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While reading this link, I did not understand the point on avoiding table locks by adding indexes on the foreign key column. Can anyone please help me understand the point?

Additionally, I never knew of the importance of adding indexes to foreign key before reading the same link(thanks to Thomas Kyte and the forum!). Can anyone please point me to more such important implementations that I need to consider when implementing foreign keys.

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2 Answers 2

up vote 4 down vote accepted

Assume two tables, PARENT and CHILD. Assume that there is a foreign key constraint on CHILD.PARENT_ID referencing PARENT.PARENT_ID and that CHILD.PARENT_ID is a required (not null) column, and that no index exists on CHILD.PARENT_ID.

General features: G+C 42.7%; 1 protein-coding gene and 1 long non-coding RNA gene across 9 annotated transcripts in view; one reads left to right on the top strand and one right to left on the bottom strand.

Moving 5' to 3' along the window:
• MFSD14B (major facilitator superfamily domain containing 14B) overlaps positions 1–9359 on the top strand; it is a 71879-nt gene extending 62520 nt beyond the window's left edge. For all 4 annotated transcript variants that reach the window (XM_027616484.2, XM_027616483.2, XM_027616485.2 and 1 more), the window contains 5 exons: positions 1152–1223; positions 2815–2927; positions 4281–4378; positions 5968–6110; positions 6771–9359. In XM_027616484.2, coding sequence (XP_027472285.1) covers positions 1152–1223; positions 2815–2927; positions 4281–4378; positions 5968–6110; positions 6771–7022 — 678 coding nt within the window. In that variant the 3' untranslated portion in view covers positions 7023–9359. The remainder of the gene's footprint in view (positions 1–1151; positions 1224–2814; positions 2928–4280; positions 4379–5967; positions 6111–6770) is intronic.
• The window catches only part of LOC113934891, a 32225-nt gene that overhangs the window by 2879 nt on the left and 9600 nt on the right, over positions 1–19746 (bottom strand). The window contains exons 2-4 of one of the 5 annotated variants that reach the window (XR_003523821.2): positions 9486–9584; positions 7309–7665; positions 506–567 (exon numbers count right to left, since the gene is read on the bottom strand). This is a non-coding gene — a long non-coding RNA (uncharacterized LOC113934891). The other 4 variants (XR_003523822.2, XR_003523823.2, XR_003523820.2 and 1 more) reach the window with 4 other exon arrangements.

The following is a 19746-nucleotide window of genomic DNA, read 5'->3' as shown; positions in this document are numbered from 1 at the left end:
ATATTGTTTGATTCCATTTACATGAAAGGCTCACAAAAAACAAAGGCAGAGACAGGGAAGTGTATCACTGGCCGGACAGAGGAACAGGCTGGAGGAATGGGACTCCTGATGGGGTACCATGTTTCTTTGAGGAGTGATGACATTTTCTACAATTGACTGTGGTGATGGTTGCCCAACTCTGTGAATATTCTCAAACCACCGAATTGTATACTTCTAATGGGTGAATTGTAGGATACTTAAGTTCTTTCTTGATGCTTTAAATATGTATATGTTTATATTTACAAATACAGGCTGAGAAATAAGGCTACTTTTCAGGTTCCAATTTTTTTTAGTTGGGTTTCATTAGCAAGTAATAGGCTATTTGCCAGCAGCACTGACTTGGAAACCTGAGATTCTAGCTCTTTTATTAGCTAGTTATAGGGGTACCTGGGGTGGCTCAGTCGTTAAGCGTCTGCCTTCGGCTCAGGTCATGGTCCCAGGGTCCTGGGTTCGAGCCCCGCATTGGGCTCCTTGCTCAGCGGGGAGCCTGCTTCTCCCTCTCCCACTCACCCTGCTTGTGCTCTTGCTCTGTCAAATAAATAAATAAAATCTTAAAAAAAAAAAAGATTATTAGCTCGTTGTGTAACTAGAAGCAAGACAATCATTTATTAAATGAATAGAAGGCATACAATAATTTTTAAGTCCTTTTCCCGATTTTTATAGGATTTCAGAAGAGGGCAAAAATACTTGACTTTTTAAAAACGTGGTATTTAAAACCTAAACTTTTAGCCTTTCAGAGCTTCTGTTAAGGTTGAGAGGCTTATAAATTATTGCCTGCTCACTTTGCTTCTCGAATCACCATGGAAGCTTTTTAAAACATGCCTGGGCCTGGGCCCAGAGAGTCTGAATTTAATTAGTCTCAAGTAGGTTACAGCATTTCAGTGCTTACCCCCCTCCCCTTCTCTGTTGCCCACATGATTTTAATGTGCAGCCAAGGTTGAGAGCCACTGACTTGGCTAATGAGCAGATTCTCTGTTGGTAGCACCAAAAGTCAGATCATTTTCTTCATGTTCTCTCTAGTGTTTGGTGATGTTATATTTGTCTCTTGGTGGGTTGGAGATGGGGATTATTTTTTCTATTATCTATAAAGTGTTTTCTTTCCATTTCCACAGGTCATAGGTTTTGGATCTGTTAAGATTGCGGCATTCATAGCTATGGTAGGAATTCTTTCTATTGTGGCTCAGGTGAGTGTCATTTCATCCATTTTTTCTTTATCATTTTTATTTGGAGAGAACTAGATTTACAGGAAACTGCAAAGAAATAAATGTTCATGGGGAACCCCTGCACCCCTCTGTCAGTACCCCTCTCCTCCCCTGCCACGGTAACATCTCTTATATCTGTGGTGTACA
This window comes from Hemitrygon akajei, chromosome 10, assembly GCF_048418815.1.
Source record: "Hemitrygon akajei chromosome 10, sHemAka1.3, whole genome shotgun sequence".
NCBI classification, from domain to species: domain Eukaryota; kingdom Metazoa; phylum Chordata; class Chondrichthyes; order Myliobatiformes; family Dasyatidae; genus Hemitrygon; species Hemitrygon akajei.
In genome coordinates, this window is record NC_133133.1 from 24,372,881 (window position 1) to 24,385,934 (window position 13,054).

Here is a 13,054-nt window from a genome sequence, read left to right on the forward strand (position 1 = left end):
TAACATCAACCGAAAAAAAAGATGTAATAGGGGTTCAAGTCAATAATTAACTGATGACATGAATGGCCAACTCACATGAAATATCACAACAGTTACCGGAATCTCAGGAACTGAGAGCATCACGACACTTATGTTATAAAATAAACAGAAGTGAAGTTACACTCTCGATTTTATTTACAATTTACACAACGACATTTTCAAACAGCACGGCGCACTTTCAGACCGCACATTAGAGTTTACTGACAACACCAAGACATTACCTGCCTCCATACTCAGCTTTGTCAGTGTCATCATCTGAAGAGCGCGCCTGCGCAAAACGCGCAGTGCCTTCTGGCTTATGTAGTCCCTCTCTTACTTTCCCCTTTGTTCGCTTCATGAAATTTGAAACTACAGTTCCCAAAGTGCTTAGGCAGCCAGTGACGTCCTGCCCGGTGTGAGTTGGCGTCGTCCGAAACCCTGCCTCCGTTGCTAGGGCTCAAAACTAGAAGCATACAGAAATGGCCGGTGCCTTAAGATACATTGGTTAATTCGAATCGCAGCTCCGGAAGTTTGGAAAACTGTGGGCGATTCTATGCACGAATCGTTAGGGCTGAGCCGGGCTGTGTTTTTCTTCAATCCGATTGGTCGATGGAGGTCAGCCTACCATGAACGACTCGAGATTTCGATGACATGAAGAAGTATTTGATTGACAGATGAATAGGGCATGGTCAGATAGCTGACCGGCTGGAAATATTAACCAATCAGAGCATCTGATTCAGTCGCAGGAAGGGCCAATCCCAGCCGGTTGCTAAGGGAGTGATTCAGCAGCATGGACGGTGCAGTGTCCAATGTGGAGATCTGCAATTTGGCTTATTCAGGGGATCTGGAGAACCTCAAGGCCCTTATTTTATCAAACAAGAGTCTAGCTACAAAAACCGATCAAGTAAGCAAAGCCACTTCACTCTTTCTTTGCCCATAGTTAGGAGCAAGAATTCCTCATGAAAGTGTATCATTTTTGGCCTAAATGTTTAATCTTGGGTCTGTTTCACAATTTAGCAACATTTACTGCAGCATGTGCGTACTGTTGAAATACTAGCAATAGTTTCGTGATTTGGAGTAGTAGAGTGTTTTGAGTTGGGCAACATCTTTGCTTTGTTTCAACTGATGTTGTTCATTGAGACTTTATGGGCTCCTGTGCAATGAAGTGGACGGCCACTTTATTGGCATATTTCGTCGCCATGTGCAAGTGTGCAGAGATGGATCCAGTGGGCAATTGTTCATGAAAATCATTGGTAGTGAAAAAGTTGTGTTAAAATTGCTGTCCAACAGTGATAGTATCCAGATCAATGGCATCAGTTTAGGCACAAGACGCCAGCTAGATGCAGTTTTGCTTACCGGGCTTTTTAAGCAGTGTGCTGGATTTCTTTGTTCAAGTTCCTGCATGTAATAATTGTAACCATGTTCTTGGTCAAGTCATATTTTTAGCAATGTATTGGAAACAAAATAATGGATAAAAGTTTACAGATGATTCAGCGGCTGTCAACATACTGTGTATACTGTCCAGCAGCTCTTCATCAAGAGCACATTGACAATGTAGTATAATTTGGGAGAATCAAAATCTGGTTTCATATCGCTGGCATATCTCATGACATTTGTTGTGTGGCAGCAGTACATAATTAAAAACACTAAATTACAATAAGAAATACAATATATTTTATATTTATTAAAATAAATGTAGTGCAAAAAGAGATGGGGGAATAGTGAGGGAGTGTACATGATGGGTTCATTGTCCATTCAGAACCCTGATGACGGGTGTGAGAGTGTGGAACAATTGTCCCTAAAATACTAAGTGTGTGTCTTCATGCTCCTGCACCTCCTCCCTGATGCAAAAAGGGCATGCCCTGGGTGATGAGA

When updating PARENT_ID or deleting records from PARENT, Oracle needs to prevent new transactions from concurrently adding new records in CHILD with the values of PARENT_ID being removed. Oracle could use an index against CHILD.PARENT_ID to check to see what records, if any, may be affected - and to block new rows using the PARENT_ID being affected from being committed until the activity against PARENT from committing or rolling back.

However, no such index exists for this concurrency issue. So Oracle uses the only tool it has - locking the CHILD table completely until the operation against PARENT commits or rolls back.

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+1, good explanation – DCookie Mar 23 '12 at 21:11

I'm not sure I fully understand it myself, but have you read what the Concepts Guide says about it? That explains what happens, but I'm not sure it explains why it happens.

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